LYSOLAC is GRAS, USDA approved for use in ORGANIC foods and an acceptable food ingredient with Whole Foods.
It is available certified KOSHER and HALAL.



A recent study concluded that “the use of Lysozyme as an additive in Grana Padano does not appear to be harmful in egg allergic subjects.” Read the full article, click here.

Both cheese consumers and retailers in the USA are familiar with Lysozyme on the labels of many cheeses.  It represents a choice for the benefits of natural ingredients in high end quality cheese. Over 5,000 tons of Grana Padano made with Lysozyme were imported to the USA in 2007 alone. 

Lysozyme is GRAS in the USA (its use in cheese being GRAS pursuant to the tentative final rule of March 13, 1998). The FDA established GRAS status when it is identified as “egg-white lysozyme”. However, notwithstanding the tentative final rule, there is no legal requirement to get FDA concurrence that egg white lysozyme, when used in cheese, continues to be GRAS when it is not declared on the cheese labeling. In other words, it is not legally necessary to label “egg-white lysozyme” for its use in cheese to be GRAS, but, if not labeled, each customer would have to self-determine that the use of lysozyme is still GRAS.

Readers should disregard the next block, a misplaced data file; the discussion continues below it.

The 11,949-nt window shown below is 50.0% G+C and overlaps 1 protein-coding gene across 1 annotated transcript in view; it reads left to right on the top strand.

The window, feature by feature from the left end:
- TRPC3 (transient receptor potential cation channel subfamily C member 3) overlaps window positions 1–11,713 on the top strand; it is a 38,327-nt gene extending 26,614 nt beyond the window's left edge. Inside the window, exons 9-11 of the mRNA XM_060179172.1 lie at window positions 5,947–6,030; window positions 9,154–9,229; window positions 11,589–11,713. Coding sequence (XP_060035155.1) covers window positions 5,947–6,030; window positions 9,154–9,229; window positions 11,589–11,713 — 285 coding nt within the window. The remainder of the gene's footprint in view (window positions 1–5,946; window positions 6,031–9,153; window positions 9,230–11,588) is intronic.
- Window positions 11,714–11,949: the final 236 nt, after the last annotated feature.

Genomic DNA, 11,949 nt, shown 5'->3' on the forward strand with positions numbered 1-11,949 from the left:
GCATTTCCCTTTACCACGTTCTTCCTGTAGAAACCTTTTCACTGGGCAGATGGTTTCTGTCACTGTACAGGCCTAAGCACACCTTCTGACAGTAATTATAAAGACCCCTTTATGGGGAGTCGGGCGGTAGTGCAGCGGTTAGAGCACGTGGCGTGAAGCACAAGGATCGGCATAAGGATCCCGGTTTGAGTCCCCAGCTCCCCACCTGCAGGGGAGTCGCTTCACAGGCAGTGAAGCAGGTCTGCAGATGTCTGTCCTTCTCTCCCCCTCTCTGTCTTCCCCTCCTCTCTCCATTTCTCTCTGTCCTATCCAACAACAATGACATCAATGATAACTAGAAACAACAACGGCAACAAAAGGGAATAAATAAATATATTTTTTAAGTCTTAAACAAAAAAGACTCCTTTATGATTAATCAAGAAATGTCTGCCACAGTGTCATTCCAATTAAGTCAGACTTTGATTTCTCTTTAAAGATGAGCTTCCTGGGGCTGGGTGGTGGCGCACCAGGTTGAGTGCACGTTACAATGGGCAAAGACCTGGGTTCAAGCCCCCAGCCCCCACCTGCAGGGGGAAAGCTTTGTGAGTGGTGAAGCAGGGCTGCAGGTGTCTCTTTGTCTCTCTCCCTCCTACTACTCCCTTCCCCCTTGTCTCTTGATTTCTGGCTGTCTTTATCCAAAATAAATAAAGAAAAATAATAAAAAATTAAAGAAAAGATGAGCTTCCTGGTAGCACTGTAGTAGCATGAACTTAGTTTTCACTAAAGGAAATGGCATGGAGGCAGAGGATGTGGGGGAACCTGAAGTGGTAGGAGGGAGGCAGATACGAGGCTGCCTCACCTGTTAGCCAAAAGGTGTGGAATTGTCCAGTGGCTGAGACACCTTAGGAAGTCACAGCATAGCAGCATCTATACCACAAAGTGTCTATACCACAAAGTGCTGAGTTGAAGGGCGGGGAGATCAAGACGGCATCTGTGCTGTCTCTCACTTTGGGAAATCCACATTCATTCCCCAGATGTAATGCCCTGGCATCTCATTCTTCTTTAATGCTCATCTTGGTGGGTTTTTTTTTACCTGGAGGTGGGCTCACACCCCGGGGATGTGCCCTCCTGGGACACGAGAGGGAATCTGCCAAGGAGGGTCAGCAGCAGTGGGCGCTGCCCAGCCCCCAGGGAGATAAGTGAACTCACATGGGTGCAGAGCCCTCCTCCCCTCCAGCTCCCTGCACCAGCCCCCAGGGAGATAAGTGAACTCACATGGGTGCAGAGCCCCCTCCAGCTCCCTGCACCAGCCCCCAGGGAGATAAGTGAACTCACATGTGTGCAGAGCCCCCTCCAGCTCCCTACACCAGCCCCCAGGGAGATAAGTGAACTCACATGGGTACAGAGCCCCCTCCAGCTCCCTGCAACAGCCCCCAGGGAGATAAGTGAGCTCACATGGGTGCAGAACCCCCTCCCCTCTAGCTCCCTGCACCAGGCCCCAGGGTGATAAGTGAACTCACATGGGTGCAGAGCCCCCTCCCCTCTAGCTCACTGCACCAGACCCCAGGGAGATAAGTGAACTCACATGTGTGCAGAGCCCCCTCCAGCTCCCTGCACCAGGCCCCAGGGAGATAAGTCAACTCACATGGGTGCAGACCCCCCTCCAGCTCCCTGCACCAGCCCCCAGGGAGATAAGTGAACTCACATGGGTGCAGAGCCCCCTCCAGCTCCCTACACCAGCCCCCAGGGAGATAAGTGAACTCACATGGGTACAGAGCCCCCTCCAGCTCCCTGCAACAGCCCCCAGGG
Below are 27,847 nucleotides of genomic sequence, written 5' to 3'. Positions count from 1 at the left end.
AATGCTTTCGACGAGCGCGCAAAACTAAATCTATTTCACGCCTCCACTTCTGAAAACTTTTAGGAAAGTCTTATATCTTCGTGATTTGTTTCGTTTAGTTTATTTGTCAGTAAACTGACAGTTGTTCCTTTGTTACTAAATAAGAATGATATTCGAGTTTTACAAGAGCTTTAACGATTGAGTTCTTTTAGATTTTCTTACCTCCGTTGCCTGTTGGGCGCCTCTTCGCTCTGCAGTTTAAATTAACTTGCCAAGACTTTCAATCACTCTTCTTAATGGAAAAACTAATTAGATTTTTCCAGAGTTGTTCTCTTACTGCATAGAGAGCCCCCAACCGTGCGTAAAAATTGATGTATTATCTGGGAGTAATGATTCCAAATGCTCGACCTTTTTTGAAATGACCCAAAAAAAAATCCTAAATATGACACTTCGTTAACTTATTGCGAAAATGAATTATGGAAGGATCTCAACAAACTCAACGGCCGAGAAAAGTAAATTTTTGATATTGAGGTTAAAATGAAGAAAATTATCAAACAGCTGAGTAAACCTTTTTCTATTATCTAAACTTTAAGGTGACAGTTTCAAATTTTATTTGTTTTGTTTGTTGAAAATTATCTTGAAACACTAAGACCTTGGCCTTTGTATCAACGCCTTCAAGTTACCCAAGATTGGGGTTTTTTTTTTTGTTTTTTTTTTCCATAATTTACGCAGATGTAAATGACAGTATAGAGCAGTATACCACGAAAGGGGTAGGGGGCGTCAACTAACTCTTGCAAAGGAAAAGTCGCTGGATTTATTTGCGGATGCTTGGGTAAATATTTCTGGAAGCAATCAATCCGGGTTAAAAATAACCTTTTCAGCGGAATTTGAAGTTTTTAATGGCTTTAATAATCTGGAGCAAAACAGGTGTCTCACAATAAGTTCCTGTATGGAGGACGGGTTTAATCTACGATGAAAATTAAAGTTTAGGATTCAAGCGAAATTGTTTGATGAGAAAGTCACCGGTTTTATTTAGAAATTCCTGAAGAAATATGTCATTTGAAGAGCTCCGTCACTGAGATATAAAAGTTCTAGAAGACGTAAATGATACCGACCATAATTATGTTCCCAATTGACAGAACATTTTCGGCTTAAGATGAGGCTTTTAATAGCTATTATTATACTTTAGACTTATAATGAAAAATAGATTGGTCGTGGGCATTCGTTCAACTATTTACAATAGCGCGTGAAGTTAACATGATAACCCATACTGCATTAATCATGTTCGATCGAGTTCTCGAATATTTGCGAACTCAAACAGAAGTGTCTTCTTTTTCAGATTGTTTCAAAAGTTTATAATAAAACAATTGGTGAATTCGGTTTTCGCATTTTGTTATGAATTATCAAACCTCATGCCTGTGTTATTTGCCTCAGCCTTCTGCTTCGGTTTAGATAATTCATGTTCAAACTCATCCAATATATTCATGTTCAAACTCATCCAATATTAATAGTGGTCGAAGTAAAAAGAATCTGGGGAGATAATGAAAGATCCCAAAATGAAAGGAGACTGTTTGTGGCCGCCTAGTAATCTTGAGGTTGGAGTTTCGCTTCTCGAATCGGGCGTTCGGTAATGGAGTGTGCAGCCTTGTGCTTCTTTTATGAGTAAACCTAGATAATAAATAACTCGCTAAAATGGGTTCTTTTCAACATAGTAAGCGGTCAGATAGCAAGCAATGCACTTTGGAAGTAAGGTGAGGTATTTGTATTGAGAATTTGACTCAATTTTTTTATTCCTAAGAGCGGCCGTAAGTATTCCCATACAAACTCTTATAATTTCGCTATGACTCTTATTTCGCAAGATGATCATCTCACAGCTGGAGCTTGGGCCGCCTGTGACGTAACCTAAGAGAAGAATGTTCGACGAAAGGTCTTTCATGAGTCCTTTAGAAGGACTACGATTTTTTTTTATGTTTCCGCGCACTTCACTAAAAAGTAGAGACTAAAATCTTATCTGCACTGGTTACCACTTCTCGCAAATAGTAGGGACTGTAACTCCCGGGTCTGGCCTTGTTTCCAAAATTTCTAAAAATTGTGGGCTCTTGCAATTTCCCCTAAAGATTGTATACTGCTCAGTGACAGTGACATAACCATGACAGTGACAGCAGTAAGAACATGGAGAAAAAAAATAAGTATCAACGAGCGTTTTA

Of all the egg white proteins, Lysozyme has the least statistical allergenic incidence.  However, since egg-white lysozyme is derived from egg (one of the most common food allergens), its use is subject to FALCPA requirements which impose distinct labeling provisions. The labels of foods subject to FALCPA must either:

(1) bear the common name or usual name of the food allergen(s) in the ingredient list followed by the name of the food source (this is not required when the common or usual name of the substance uses the name of the food source or the name of the food source appears elsewhere in the ingredient list), or

(2) use the word “contains” followed by the name of the food source from which the substance (i.e. lysozyme) is derived.
Simply put, following are some options we recommend:

  1. “lysozyme”
  2. “egg-white lysozyme (natural ingredient)”
  3. “egg white (lysozyme)”
  4. Contains “egg-white”
  5. Contains “egg”

February 25, 1995, The European Communities Directive no. 95/2/EC authorized the use of Lysozyme in cheese production without any given limit on its dosage. Before 2005, Lysozyme was declared on the product label as E1105. Since the label change required it to be labeled as egg white lysozyme, all major cheese companies across Europe continued using Lysozyme as before. You see many big brands in your supermarket today showing Lysozyme on the label.



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